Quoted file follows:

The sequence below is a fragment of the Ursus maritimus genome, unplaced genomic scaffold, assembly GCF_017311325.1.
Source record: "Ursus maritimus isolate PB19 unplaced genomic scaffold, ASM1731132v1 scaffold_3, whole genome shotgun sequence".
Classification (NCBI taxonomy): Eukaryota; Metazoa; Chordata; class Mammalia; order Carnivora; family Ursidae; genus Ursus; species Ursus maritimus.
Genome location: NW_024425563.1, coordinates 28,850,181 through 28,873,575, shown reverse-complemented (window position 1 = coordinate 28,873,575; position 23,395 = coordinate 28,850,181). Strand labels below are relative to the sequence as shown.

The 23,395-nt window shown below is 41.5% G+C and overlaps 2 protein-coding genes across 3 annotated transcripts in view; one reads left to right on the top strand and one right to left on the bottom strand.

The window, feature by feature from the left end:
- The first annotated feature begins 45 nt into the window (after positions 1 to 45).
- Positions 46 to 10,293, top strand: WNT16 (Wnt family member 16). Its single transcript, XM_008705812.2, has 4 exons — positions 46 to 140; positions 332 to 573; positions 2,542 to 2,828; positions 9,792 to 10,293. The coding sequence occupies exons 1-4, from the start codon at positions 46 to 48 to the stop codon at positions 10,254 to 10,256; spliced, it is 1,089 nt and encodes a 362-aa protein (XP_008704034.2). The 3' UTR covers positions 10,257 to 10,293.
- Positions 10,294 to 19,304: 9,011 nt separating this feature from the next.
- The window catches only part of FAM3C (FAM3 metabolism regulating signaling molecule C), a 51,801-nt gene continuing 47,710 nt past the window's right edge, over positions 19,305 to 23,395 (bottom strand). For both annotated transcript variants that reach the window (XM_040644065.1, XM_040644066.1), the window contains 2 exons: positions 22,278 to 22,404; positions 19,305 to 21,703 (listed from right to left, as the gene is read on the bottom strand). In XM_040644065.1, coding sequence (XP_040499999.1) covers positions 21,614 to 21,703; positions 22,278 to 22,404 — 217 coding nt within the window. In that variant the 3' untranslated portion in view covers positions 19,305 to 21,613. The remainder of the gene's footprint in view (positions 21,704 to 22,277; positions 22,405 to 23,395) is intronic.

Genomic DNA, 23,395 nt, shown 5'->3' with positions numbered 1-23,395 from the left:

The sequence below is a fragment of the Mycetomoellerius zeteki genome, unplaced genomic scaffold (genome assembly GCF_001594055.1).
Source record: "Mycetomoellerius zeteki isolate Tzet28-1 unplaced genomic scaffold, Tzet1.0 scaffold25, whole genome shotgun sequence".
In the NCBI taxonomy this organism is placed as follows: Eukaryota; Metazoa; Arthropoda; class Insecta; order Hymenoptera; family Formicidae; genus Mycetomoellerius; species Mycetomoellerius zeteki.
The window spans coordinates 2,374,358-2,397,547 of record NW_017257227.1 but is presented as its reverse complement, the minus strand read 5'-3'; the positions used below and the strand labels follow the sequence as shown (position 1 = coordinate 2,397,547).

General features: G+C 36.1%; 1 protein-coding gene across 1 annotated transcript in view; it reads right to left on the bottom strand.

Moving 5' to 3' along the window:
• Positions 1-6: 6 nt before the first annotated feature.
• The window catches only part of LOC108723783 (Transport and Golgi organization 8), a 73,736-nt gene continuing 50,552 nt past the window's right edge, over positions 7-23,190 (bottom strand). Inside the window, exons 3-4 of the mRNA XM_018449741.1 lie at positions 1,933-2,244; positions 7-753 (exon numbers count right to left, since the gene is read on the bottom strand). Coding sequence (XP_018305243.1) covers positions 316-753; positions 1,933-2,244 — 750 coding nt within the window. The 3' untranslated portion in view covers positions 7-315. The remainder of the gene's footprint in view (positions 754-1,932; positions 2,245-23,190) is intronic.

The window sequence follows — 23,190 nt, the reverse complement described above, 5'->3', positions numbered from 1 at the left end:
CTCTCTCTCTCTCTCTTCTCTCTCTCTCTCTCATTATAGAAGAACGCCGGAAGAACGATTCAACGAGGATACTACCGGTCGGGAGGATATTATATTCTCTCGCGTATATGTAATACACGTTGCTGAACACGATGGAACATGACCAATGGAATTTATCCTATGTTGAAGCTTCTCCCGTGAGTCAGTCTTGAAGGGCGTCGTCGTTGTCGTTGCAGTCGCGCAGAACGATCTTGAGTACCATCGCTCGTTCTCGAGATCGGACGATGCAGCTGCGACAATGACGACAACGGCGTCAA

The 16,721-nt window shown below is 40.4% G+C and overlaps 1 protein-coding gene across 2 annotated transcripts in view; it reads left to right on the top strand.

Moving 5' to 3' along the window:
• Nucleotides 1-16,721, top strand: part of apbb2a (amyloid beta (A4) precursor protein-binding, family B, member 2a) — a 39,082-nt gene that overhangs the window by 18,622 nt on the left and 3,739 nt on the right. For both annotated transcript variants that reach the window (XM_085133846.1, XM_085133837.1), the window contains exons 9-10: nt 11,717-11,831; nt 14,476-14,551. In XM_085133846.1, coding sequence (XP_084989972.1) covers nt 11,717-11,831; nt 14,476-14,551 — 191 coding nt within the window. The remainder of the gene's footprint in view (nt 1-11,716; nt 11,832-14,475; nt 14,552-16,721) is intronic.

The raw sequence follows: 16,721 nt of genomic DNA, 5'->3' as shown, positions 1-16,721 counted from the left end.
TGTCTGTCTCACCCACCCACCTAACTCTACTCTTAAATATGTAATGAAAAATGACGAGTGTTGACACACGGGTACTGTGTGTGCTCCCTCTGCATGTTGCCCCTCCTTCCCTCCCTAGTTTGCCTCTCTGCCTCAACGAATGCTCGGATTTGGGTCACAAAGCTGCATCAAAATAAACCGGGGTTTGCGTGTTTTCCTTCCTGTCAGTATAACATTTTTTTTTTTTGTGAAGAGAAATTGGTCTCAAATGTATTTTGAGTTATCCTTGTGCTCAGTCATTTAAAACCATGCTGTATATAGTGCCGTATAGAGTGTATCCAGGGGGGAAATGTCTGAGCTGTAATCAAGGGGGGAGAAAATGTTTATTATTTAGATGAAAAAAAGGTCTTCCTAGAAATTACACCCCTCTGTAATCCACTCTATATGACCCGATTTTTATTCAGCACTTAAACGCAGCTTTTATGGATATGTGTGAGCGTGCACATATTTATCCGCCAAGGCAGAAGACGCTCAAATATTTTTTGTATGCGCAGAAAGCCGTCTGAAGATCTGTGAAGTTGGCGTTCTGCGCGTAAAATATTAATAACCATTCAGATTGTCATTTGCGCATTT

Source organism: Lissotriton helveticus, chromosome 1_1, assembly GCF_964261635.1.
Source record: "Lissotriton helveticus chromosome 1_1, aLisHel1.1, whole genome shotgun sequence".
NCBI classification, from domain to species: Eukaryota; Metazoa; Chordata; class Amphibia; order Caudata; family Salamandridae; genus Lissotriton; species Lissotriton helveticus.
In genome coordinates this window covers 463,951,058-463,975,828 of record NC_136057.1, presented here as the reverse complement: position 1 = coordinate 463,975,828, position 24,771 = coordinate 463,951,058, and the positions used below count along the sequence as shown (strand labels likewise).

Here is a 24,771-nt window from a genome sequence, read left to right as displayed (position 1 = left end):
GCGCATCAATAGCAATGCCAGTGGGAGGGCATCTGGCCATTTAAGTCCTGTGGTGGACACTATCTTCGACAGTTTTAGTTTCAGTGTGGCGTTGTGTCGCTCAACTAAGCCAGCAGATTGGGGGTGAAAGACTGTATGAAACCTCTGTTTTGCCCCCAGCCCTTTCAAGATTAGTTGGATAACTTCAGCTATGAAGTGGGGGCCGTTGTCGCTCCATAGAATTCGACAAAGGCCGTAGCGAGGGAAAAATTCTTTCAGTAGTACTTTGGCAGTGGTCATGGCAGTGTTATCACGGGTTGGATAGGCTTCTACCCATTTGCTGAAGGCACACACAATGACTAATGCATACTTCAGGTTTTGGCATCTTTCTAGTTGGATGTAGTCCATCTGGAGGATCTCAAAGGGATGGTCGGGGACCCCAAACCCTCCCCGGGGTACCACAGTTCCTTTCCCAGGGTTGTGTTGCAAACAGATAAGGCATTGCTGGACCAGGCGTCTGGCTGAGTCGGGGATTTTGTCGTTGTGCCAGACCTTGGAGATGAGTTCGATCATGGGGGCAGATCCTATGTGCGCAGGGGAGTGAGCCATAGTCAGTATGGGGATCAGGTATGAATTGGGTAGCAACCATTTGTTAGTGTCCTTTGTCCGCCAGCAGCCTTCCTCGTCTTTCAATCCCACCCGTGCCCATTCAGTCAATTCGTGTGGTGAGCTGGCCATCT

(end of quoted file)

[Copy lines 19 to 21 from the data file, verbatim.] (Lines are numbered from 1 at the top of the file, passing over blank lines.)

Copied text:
• The window catches only part of LOC108723783 (Transport and Golgi organization 8), a 73,736-nt gene continuing 50,552 nt past the window's right edge, over positions 7-23,190 (bottom strand). Inside the window, exons 3-4 of the mRNA XM_018449741.1 lie at positions 1,933-2,244; positions 7-753 (exon numbers count right to left, since the gene is read on the bottom strand). Coding sequence (XP_018305243.1) covers positions 316-753; positions 1,933-2,244 — 750 coding nt within the window. The 3' untranslated portion in view covers positions 7-315. The remainder of the gene's footprint in view (positions 754-1,932; positions 2,245-23,190) is intronic.

The window sequence follows — 23,190 nt, the reverse complement described above, 5'->3', positions numbered from 1 at the left end:
CTCTCTCTCTCTCTCTTCTCTCTCTCTCTCTCATTATAGAAGAACGCCGGAAGAACGATTCAACGAGGATACTACCGGTCGGGAGGATATTATATTCTCTCGCGTATATGTAATACACGTTGCTGAACACGATGGAACATGACCAATGGAATTTATCCTATGTTGAAGCTTCTCCCGTGAGTCAGTCTTGAAGGGCGTCGTCGTTGTCGTTGCAGTCGCGCAGAACGATCTTGAGTACCATCGCTCGTTCTCGAGATCGGACGATGCAGCTGCGACAATGACGACAACGGCGTCAA